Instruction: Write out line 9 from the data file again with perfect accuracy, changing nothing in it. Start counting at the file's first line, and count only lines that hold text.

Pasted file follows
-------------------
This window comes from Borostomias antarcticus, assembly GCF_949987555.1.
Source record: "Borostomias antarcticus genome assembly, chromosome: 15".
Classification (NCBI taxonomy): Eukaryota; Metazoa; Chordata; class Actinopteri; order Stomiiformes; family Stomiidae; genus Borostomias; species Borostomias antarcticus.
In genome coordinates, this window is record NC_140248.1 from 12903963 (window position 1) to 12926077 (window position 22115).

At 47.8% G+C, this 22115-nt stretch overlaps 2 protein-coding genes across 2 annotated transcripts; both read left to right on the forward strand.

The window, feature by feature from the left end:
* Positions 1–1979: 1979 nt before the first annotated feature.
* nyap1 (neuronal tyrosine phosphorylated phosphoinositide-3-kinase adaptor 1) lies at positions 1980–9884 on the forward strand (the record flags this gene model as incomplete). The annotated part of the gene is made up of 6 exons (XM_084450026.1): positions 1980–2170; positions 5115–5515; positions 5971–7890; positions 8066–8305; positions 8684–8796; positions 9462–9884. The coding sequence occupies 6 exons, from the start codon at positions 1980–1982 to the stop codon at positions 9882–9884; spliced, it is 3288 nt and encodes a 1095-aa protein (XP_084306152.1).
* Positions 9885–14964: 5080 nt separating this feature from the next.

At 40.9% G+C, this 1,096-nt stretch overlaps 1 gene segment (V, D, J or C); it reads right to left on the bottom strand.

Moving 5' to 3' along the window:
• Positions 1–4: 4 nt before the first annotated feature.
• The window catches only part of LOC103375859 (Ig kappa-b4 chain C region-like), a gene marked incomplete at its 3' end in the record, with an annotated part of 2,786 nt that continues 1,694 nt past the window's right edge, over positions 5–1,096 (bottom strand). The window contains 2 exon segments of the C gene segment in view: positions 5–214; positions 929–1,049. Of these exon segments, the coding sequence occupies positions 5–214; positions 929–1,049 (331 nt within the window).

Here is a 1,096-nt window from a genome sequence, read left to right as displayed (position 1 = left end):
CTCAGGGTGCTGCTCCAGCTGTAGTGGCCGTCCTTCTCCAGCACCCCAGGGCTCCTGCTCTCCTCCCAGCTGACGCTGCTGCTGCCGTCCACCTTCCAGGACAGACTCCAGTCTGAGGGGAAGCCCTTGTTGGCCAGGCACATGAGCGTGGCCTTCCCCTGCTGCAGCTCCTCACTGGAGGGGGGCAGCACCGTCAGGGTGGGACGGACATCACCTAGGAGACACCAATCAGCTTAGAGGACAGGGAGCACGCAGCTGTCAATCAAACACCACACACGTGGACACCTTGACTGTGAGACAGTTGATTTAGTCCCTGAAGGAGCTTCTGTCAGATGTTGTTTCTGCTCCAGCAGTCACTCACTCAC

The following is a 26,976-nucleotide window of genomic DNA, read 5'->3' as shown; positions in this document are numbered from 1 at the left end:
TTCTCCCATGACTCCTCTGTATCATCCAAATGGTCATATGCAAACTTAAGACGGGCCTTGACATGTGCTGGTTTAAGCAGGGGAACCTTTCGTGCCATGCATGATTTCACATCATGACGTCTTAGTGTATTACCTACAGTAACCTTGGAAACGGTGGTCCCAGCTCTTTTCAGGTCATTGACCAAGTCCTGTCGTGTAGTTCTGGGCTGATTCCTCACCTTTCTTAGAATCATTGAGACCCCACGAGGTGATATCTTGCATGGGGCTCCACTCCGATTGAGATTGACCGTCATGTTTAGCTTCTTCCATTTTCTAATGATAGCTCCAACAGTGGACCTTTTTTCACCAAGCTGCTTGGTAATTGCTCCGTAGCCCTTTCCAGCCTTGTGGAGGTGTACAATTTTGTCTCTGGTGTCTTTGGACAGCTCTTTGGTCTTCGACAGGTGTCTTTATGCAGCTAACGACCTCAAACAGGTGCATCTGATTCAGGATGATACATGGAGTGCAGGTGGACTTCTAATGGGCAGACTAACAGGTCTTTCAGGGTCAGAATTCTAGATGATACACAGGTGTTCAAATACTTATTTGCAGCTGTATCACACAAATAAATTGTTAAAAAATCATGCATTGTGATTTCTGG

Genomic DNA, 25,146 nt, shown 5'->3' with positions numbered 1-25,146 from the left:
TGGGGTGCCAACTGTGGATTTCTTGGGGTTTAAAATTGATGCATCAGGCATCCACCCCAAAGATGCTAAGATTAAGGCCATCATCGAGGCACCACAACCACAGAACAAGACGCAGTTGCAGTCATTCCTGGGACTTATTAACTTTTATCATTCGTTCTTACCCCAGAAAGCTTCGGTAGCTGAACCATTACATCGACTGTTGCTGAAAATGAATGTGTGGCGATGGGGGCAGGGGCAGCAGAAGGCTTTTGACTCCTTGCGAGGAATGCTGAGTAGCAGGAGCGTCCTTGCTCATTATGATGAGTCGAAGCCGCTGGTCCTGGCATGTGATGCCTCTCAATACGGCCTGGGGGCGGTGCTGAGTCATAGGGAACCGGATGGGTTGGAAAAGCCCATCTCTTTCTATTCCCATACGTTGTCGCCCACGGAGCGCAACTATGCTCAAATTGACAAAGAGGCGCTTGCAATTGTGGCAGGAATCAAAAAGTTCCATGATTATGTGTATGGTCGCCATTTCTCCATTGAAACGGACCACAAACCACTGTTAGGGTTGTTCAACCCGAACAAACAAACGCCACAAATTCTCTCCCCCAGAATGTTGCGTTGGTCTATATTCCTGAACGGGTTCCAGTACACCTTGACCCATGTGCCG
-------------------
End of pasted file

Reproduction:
* Positions 9885–14964: 5080 nt separating this feature from the next.